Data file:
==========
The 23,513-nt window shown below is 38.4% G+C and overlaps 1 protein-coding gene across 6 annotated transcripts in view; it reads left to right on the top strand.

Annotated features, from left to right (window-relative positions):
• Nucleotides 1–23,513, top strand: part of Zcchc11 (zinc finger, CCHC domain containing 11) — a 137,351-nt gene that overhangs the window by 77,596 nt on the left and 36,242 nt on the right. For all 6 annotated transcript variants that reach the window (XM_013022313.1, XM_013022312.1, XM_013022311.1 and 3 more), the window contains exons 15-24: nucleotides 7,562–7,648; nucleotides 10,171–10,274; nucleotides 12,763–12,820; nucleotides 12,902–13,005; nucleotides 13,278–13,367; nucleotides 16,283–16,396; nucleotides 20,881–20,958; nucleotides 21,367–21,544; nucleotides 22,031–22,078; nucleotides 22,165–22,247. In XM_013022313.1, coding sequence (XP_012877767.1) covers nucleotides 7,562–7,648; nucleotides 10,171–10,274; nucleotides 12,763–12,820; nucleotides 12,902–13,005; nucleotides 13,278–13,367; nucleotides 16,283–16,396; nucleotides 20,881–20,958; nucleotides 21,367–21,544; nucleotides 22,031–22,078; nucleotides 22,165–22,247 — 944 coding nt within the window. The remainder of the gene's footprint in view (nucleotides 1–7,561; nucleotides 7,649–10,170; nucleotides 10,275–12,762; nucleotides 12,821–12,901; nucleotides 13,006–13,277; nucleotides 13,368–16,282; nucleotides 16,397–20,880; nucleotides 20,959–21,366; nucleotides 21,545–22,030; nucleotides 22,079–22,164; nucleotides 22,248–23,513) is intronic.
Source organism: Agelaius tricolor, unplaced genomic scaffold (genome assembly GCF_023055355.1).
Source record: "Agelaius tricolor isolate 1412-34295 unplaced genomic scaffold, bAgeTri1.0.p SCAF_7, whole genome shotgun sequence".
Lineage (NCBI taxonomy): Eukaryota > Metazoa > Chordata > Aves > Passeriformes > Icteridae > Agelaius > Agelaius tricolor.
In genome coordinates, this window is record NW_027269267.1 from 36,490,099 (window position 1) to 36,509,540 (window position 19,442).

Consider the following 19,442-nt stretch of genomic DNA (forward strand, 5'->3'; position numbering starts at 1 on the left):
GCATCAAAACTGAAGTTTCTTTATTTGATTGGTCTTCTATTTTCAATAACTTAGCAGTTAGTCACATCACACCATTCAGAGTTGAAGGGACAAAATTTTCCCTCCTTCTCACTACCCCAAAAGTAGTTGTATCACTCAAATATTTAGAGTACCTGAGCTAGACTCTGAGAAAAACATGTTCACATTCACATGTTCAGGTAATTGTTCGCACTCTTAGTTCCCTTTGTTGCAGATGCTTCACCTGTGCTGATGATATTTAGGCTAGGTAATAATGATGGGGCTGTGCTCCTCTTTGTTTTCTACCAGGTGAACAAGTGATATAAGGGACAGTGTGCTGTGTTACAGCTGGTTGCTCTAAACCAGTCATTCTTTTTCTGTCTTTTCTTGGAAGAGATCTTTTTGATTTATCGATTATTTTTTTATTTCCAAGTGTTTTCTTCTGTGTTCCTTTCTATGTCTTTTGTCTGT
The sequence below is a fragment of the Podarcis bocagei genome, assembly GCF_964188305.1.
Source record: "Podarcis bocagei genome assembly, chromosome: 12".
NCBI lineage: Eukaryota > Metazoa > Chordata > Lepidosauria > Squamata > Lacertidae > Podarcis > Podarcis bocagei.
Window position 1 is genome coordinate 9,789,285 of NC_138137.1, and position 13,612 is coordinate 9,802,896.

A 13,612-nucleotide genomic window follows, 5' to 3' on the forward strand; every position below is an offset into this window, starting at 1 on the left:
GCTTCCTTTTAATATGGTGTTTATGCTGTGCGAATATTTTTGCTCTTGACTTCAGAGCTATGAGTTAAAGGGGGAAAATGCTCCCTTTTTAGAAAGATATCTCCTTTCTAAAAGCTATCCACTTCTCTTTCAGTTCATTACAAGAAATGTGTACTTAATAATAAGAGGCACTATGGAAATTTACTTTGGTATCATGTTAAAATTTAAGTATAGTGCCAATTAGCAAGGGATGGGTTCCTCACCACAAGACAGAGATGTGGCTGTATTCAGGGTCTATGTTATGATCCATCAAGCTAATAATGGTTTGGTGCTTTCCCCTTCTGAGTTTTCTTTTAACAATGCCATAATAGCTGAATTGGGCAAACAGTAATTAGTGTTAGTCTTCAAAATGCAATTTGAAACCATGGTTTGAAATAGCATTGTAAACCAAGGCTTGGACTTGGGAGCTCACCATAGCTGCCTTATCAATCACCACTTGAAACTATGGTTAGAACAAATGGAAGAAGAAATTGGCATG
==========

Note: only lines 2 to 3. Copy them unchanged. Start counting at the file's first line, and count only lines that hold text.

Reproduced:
Annotated features, from left to right (window-relative positions):
• Nucleotides 1–23,513, top strand: part of Zcchc11 (zinc finger, CCHC domain containing 11) — a 137,351-nt gene that overhangs the window by 77,596 nt on the left and 36,242 nt on the right. For all 6 annotated transcript variants that reach the window (XM_013022313.1, XM_013022312.1, XM_013022311.1 and 3 more), the window contains exons 15-24: nucleotides 7,562–7,648; nucleotides 10,171–10,274; nucleotides 12,763–12,820; nucleotides 12,902–13,005; nucleotides 13,278–13,367; nucleotides 16,283–16,396; nucleotides 20,881–20,958; nucleotides 21,367–21,544; nucleotides 22,031–22,078; nucleotides 22,165–22,247. In XM_013022313.1, coding sequence (XP_012877767.1) covers nucleotides 7,562–7,648; nucleotides 10,171–10,274; nucleotides 12,763–12,820; nucleotides 12,902–13,005; nucleotides 13,278–13,367; nucleotides 16,283–16,396; nucleotides 20,881–20,958; nucleotides 21,367–21,544; nucleotides 22,031–22,078; nucleotides 22,165–22,247 — 944 coding nt within the window. The remainder of the gene's footprint in view (nucleotides 1–7,561; nucleotides 7,649–10,170; nucleotides 10,275–12,762; nucleotides 12,821–12,901; nucleotides 13,006–13,277; nucleotides 13,368–16,282; nucleotides 16,397–20,880; nucleotides 20,959–21,366; nucleotides 21,545–22,030; nucleotides 22,079–22,164; nucleotides 22,248–23,513) is intronic.